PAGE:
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Big Mamma, the French-Italian restaurant group known for serving Instagram-worthy dishes and drinks to diners in Paris and London, has seen its valuation rise after selling a majority stake to the private equity firm behind the Gail bakery chain. The value reached 270 million euros.

The investment from London-based private equity group McWin will be used to fund Big Mamma’s expansion plans in the United States and the Middle East, and will build on Big Mamma’s existing portfolio of 23 restaurants across five European countries, including Its original locations include the East Mamma restaurant in Paris and a restaurant in London. Boborale Circle.

Big Mamma co-founders Victor Lugger and Tigrane Seydoux will continue to run the business and retain a minority stake. Seventeen early investors in the restaurant group will exit, including France telecom billionaire Xavier Niel and media tycoon Stéphane Courbit.

Lage and his partner Seydoux netted millions of euros by selling some of their personal stakes as part of the deal, telling the Financial Times that the investment would help Big Mamma “get bigger…”. . . To create a global brand of affordable, experiential luxury dining.”

Big Mamma’s colorful dishes with big names – including “Naughty Garlic Bread” and “Yummy Bread” beef brioche – as well as lavishly designed restaurants and affordable prices have proven to be a draw for diners , the group now serves 15,000 customers daily across its 23 sites.

A plate of food at the Circolo Popolale restaurant in London, UK
Big Mamma will launch its fourth new website this winter in Milan ©Nathaniel Black/Alamy Stock Photo

“If you want to build a global brand, if you want to be bigger in terms of design, authenticity, HR, recruiting, food, if you want to transcend your boundaries… “It takes strong backing and it takes the ability to A partner to help you,” Lugger said.

But Large, who also runs a restaurant payments app, said Sunday he’s aware of the risks for restaurant brands that work with private equity partners, given their checkered history in the industry.

Restaurateur Jeremy King’s relationship with private equity investor Graphite Capital soured, with their partnership ending in 2017 after just a few years. Recently, private equity-backed chains like Prezzo have had to restructure to stay afloat.

“The influence of some private equity on quite a few brands is questionable . . . in this country,” Lugar said. “It’s like when you get married – if you don’t face up to the fact that 50 per cent of marriages end in divorce, you’d be stupid… all you have to do is walk down the high street in Britain.”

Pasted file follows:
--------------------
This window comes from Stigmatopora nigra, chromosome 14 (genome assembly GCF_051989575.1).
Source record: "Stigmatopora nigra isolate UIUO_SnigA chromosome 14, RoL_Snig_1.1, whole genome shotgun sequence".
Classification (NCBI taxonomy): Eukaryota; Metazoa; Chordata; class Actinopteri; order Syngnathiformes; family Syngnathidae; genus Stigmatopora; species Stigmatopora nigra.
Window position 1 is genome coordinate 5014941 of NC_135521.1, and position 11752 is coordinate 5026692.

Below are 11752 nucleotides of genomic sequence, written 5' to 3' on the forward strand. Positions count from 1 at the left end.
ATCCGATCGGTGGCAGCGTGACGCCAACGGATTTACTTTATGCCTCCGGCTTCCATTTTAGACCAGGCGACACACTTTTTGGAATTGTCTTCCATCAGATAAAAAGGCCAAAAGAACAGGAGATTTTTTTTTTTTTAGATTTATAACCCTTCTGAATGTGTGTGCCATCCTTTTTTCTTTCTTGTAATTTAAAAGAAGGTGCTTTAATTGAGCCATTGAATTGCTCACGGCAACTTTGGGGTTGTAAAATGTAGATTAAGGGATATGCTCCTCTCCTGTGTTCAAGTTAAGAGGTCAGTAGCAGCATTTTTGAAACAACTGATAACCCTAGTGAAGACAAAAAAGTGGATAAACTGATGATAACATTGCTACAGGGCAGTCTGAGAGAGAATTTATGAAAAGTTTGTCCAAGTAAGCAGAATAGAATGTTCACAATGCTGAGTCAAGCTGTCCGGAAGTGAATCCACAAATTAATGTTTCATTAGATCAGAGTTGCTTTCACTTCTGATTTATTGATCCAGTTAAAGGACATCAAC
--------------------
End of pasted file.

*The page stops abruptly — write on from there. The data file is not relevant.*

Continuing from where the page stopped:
But McWin has positioned itself as a specialist in restaurants and food technology, and the private equity group has invested about €1 billion in 14 brands since its founding two years ago. McWin is also backing pasta restaurant Vapiano and White Rabbit Projects, the joint venture behind Indian restaurant Kricket and Italian deli Lina Stores.

“We’re painfully aware of the shortfall of private equity in this space,” said Harry Goss, a partner at McEwan. “The secret to good restaurant investing is that when you’re looking for an exit, the growth opportunities are just as good. . . . It’s the same when you go in. If you get it wrong, it doesn’t really matter how many restaurants you open if the restaurant loses its way.”

Lugger said last week that to show his commitment to the business, he tasted 70 dishes in two days during his visit to East Mamma.

Big Mamma will open a fourth new store in Milan this winter as it attempts to beat Italian restaurants and pizzerias on its own turf, and plans to open a third restaurant in Spain next year. Most of Big Mamma’s 2,400 employees are Italian, and nearly all of its ingredients are sourced directly from Italy.

Lugger estimates it will be at least two years before launching Big Mamma’s first U.S. venture and said he is considering opening offices in Chicago, Miami and Atlanta. In recognition of the brand’s ambitions, he added that he would “probably” move to the United States within the next two years.

Henry McGovern, one of McWin’s founding partners, said Large and his partners “have pioneered a new kind of restaurant experience that provides customers with a truly unique and memorable dining experience at every location.” The deal is scheduled to close by the end of the year.

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